(The Center Square) — Taxpayers would owe $7,900 if Mississippi’s debts were paid in full at once, says a report scoring states on their financial conditions.
Truth in Accounting says the state owes $5.9 billion. It ranked the state No. 33 nationally gave a D grade for having a taxpayer burden between $5,000 and $20,000.
On the balance sheet, says Truth in Accounting, $17.2 billion in bills and $11.4 billion in assets and cash. Debt listings are $6 billion in bonds, $6.8 billion in unfunded pension, and $197.8 million in unfunded health care costs for state and local retirees.
Regionally, Mississippi is substantially worse than all but one of its neighbors. Arkansas taxpayers have a surplus of $500 for a B grade. Tennessee (fifth place, B grade, taxpayer surplus of $9,500) and Alabama (32nd, D grade, $7,000 individual taxpayer burden) also performed better. Louisiana was 43rd with a D grade and a taxpayer burden of $18,900.
One issue brought up by the report was the investment performance of the state’s defined benefit pension fund, known as the Public Employees’ Retirement System of Mississippi. After the plan’s investments earned a 32% rate of return in 2021, they lost 8.5% of their value in 2022.
The governing board for the system voted in May to increase the taxpayer contribution from 17.4% to 22.4% of payroll will be phased in over three years. Lawmakers must approve the increase, requiring larger contributions from municipalities and counties, forcing them to cut services or raise taxes.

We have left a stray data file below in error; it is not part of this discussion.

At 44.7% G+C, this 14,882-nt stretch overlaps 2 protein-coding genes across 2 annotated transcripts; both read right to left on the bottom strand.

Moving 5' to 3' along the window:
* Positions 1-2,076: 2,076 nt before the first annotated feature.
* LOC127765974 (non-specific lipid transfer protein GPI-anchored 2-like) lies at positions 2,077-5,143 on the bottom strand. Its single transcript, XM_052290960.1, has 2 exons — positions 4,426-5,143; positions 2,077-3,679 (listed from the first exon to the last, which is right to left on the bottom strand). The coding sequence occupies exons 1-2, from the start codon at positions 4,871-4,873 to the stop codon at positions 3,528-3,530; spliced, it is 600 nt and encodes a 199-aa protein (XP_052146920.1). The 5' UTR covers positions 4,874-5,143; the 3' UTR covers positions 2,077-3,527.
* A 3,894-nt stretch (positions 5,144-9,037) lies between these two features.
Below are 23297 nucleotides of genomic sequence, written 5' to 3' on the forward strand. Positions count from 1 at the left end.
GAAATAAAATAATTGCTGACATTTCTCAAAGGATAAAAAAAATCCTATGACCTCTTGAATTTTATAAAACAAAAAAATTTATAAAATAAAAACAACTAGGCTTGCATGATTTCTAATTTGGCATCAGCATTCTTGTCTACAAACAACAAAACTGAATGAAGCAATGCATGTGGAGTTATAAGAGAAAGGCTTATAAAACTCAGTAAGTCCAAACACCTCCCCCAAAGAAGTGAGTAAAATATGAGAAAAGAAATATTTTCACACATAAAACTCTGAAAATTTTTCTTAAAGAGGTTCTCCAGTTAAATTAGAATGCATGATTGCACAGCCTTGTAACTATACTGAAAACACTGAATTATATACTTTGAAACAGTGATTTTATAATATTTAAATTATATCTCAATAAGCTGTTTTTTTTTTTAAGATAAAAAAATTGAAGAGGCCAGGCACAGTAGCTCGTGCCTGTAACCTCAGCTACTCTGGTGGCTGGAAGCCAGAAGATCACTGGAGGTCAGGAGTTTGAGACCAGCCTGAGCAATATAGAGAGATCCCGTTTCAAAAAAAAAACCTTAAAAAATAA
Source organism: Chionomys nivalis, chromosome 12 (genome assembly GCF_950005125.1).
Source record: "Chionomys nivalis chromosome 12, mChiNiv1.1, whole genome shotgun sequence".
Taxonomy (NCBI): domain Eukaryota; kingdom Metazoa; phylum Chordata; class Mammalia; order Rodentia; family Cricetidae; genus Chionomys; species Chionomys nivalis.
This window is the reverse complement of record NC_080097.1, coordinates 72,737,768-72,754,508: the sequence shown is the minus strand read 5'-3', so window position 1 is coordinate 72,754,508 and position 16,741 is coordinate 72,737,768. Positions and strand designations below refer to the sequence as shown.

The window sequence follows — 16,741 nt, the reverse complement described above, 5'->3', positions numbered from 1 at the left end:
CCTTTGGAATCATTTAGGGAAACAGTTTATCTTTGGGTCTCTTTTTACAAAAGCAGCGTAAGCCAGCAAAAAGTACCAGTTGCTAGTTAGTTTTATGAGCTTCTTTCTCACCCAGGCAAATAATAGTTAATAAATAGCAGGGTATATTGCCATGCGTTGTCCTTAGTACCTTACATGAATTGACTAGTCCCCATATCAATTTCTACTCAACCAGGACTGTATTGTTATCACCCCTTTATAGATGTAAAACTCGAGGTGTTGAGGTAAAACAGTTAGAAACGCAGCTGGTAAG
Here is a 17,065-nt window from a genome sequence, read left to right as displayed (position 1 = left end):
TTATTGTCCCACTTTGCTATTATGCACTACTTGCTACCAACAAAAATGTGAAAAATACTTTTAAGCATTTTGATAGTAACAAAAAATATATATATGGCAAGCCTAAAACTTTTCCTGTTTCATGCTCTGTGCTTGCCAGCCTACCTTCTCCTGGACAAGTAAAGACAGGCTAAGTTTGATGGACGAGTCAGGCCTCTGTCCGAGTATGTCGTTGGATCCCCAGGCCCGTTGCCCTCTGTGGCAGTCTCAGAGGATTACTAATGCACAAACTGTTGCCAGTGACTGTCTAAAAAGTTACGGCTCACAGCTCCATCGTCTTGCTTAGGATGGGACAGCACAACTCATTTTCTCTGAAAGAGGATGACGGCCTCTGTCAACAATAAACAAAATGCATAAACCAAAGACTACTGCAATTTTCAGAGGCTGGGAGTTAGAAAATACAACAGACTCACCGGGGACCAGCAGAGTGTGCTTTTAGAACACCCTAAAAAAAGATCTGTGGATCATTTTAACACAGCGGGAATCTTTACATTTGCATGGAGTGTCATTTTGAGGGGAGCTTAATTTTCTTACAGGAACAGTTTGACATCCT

A report released in May from the Joint Legislative Committee on Performance Evaluation and Expenditure Review says the plan is expected to be only 48.6% fully funded by 2047, a significant drop from the optimistic 93.5% predicted by the 2021 projections. The plan’s funding ratio, defined as the share of future obligations covered by current assets, has been 61.3% for the last two years.
Nationally, the five worst states – called Sinkhole States by Truth in Accounting – were Hawaii ($23,100 individual taxpayer burden), Massachusetts ($26,700 individual taxpayer burden), Illinois ($41,600 individual taxpayer burden), Connecticut ($50,700 individual taxpayer burden) and New Jersey ($53,600 individual taxpayer burden).
The five best were Alaska ($80,000 taxpayer surplus), North Dakota ($47,400 taxpayer surplus), Wyoming ($24,600 taxpayer surplus), Utah ($12,700 taxpayer surplus) and Tennessee ($9,500 taxpayer surplus).